When those people orientate themselves, most of them then do one of two things.  They may stop at the candle stands and light a candle, say a prayer, perhaps even sit for a time.  Others wander around, looking at the art and the windows and the altars.  Most of them will find their way to the painting of the Presence in the North Aisle here.  Some people come specifically to see that painting.  It’s a painting that tells us something about the Epiphany, tells us something about what the revelation of God is about in this place.  The painting shows the grandeur of the building, it tells us something about the human response to God, the use of gifts and skills to create somewhere that speaks of something and someone far beyond itself.  But it also speaks about the mystery of God, the God whom we encounter when we least expect it, the God who seeks us out even when we don’t think we’re looking in that direction.

The Presence reminds us that a part of our mission in this place is to find ways to say something about the revealed mystery of God, to be sure that we are alert to the possibilities that arise to share more than the glory of our building, but to point people towards the glory of God.

This morning’s reminder is that God is the God of all people – whoever and however they are.  There is not a chosen elite, each of us is invited to make a choice – a choice to follow in the footsteps of the Magi, to travel this particular path alongside the earliest believers and disciples; to follow the light and the word, journeying towards our God, allowing ourselves to open our eyes and hearts to the revealed mystery that is told and explored within our Scriptures and in our lived experience.

The painting of the Presence has two points of focus.  There is a strong and compelling light over the High Altar, a light that draws us to that place where the bread is taken and broken – for every one of us.  And at the same time, our eyes are drawn to that place at the very back of the Cathedral where the Christ is fully present.  Fully present for every one of us.

The daily celebration of the Eucharist in this place is a reminder of the offering of self that God makes to us.  The bread and the wine are blessed and consecrated, they become for us something that is holy, our spiritual food and drink, the means of physical encounter with our Incarnate God.

At the same time, the moments of silence and reflection that we can find here enable us to access the God who is always present in this place, present in the beauty and the holiness, present in the Word and in that Word made flesh.

It’s easy for us to take this place for granted, to forget to look and to reflect because this is where we’ve made our spiritual home.  And so I’d like to suggest that we each set ourselves an exercise over the coming weeks – to come into the building as though it were for the first time.  To come into the building slowly and prayerfully and to allow ourselves to be drawn into the revealed truth that is in these very stones, the revealed truth that God offers to each of us.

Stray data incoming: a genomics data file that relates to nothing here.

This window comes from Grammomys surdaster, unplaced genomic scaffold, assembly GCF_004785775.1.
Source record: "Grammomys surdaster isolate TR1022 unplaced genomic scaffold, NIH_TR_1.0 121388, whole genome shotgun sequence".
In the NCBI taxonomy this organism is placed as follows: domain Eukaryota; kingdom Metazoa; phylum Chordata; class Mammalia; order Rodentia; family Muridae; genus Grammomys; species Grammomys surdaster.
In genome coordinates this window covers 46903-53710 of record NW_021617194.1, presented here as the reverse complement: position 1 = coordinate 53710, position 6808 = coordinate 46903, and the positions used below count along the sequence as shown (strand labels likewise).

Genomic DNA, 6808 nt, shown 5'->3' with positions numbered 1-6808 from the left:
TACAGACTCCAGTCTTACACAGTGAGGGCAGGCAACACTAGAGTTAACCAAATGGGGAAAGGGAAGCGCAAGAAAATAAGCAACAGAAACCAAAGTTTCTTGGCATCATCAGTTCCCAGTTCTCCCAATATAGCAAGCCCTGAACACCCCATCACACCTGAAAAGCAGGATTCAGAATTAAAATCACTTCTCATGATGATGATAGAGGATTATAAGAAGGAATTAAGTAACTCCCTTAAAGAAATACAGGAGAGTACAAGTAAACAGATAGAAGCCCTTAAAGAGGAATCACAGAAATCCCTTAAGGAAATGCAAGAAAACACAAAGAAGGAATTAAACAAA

Let’s allow ourselves to be drawn into that Presence, both at the altar and as we light a candle.  Whether we identify with the shepherds or the Magi, our Incarnate God is waiting to greet us.

Christ the King – Marion Chatterley, Team Priest – 24/11/2019

Here we are at the gate of the year.  Traditionally known as Stir up Sunday, the end of one liturgical year and the moment when we begin to think about the next.  And next week, Advent Sunday, we begin the Christian story all over again; we’ll prepare for the Incarnation, for the gift of God’s son, for annual celebrations and festivities.  But, despite the fact that the shops are stocked up with Christmas goods, we’re not quite there yet.  This week we have half an eye on what is to come, but at the same time we look backwards and reflect on the year that has passed.  This isn’t the moment to reflect on our personal year, that comes in a few weeks time, but rather a moment to reflect on what we have learned about God in the course of this past year.  Our three year cycle of readings tells the stories we know in slightly different ways, year on year, and this year we’ve been engaging with the life and ministry of Jesus Christ through the lens of Luke.

Luke was a physician.  He was a Gentile.  He writes in a refined and vivid way.  At the heart of Luke’s Gospel are people.  Luke teaches us about Jesus by telling stories about how Jesus interacted with people, many of whom were not exactly the great and the good.

Luke shows us how Jesus behaved and the impact he had on people as a way of making sure that we understand who Jesus was.  On this Sunday when we celebrate the kingship of Jesus, we might have anticipated an upbeat Gospel reading, something that spoke about leadership and strength, stories about power and authority, but instead we find ourselves reading about the events that took place at Calvary.  We are pushed immediately into a counter cultural definition of kingship, into allowing our ideas to be challenged – hopefully into a place of curiosity where we want to know more.